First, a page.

Sure it's fair to ask, but I think the article addresses that question doesn't it? The aspect of the platform from which the vulnerability emerges is the fact that posts' positions in your feed are determined purely by monetary voting which, in spite of being superior to Sybil-able sites like Reddit, is still manipulable by someone with more money than the general voting body.
>What if the vulnerability is lower with a more closely connected community, and higher with a less closely connected community?
I don't understand your "what if". How could the issue I'm talking about be affected by the closeness or connectedness of the community? I'm talking strictly about the amount of money people have to throw around, and the fact that, if you have more money than someone, then you have more say on this website, which gives you more power. This fact could be countered by a user-specific vote weight system, so that someone with more money than everyone else who tried to vote a post to the top of everyone else's feed for personal gain would have barriers stopping them from doing that. And again, just to be clear, the vulnerability doesn't have to be being exploited now to notice that it could be in the future, and I don't just think that it "could" be. If Yours.org gets popular, it almost certainly would be.
>How does your vote weighting system enhance the INTERCONNECTEDNESS of the community? Because it sounds to me that you’re advocating a layer of complexity specifically for the purpose of DOING THE WORK OF THE COMMUNITY, so that THEY DON’T HAVE TO DO IT, or perhaps, BECAUSE YOU DON’T TRUST THEM TO DO IT.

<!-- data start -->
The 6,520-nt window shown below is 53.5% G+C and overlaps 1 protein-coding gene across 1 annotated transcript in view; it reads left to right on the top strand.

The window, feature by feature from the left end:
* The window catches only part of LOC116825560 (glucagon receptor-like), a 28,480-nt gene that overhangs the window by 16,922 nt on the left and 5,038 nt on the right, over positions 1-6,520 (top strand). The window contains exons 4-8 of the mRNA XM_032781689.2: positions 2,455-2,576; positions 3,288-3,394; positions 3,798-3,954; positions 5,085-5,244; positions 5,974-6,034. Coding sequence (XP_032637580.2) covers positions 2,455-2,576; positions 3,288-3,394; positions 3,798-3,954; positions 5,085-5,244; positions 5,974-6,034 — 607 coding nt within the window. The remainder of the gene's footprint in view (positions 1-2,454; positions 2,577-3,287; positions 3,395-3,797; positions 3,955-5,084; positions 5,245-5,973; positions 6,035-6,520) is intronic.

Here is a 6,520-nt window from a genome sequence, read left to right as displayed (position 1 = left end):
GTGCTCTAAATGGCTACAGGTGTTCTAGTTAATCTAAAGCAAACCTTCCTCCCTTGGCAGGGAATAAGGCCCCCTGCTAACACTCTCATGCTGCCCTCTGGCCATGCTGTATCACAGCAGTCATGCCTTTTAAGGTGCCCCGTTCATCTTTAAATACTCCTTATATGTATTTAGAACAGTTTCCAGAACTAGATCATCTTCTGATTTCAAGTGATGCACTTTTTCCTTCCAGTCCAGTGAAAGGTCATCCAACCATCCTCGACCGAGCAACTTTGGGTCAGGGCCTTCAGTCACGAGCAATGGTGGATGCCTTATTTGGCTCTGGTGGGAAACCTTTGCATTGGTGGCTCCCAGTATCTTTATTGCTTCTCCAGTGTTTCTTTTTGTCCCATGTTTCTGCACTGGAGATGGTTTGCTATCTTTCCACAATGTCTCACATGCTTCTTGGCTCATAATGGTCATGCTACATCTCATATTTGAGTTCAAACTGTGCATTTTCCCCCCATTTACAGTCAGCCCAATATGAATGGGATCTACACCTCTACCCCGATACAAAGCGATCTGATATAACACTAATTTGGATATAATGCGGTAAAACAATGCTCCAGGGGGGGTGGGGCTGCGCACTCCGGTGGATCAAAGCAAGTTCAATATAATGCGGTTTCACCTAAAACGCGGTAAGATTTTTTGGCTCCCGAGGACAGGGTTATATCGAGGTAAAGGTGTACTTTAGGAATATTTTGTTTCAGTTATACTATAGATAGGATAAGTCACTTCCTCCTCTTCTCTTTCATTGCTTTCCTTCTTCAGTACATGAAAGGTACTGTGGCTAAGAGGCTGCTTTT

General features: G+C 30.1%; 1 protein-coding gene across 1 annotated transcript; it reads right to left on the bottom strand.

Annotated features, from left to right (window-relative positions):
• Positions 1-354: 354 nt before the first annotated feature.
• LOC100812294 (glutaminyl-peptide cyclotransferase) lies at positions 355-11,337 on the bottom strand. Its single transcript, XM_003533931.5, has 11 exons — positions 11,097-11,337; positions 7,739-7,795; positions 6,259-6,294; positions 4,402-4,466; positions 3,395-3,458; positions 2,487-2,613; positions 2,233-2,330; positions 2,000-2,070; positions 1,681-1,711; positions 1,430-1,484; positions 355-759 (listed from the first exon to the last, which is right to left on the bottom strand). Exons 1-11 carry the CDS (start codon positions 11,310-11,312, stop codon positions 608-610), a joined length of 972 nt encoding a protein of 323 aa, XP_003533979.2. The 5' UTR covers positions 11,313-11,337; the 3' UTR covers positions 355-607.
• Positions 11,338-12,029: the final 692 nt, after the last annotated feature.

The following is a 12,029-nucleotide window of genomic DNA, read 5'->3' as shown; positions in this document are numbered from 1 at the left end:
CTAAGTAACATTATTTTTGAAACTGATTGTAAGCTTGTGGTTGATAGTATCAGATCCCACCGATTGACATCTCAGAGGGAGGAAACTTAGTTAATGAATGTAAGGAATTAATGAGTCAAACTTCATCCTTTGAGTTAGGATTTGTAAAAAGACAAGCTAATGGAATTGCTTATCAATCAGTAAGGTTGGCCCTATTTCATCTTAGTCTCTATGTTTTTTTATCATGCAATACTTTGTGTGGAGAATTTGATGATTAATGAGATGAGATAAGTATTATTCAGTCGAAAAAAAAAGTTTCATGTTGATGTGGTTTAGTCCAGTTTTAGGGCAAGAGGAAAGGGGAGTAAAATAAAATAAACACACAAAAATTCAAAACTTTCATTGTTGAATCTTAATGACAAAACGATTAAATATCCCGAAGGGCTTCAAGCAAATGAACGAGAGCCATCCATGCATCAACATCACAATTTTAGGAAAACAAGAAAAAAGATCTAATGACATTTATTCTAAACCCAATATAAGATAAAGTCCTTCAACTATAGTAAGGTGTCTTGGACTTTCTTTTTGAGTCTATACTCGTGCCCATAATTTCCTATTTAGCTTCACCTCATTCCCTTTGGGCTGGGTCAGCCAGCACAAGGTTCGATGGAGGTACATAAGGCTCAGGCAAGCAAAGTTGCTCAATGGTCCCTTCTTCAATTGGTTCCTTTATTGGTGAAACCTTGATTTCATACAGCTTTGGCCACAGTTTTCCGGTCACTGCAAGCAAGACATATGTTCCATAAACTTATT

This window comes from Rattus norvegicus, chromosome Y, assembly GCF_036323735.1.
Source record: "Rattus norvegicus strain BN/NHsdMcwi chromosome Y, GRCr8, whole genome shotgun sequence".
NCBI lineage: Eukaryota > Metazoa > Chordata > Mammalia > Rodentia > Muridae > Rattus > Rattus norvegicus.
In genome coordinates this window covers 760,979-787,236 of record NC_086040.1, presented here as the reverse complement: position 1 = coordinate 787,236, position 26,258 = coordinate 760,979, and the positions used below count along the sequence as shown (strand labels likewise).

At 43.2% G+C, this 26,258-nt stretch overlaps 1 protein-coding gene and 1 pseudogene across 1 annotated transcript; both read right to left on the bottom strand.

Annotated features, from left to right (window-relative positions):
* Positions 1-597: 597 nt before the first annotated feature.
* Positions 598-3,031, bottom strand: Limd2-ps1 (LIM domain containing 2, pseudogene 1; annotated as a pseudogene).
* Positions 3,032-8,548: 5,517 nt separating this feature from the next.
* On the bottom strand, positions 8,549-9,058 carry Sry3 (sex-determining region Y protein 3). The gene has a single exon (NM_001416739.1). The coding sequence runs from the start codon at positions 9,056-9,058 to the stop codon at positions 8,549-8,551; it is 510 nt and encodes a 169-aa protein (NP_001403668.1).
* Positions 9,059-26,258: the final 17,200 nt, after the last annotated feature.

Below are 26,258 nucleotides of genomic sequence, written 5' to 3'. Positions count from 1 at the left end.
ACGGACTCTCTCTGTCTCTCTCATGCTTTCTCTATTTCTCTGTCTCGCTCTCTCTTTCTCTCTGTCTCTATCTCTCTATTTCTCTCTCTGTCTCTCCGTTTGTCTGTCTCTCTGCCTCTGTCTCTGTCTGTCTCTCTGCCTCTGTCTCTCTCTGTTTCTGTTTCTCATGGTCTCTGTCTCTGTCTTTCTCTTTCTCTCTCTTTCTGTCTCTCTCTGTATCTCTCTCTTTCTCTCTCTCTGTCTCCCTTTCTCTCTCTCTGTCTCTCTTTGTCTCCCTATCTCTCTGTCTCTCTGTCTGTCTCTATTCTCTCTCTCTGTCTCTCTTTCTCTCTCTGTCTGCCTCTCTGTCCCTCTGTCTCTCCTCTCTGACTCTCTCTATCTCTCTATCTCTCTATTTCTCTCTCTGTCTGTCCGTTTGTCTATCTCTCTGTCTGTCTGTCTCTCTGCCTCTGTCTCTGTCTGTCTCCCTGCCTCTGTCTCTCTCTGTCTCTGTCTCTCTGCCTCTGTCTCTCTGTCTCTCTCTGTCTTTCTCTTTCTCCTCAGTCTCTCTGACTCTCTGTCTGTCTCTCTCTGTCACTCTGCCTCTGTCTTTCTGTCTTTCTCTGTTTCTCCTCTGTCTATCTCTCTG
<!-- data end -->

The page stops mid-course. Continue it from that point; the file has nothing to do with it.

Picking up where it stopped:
It's actually the exact opposite. What this system would do is connect you with people with whom you've voted in agreement, and let you trust them more than the people with whom you've not voted in agreement. That way, even a post that got only a couple votes would make it to the top of your feed, as long as the couple votes came from voters whom the vote weight system determines you're more likely to trust, again, at least as far as what you both think should be at the top of your feeds.
>Well, let me go on record as saying that I DON’T TRUST YOU to design a SUBSTITUTE MECHANISM that functions better than THE COMMUNITY ITSELF.
What I'm suggesting would not be a "substitute mechanism" to the community itself, the same way that going from a standard time-sorted forum to a vote-based site (like reddit) does not mean you are "replacing" the community with the voting mechanism. Instead, the intent with reddit was to *enhance* the community via the ability to vote. And similarly here, my intent is to enhance the community by adding another layer on top of the voting mechanism which I think will allow the communities to function *even better*.
>I see your proposal as just that, then: a substitute for community participation. In other words, something that gets in the way.
Maybe, if it turns out to not work the way I think it would, that would be the case. But I'm pretty sure that that's not what would happen. I'm pretty sure that it would enhance the community, not get in its way. And unless you can explicitly how you think my system would "get in the way", I'm inclined to think you're just reacting negatively to the idea that an "algorithm" would affect your feed. But the algorithm isn't doing anything other than connecting you with other voters with similar taste. It's not relying on an algorithm so much as it is relying on the human element of shared tastes/preferences.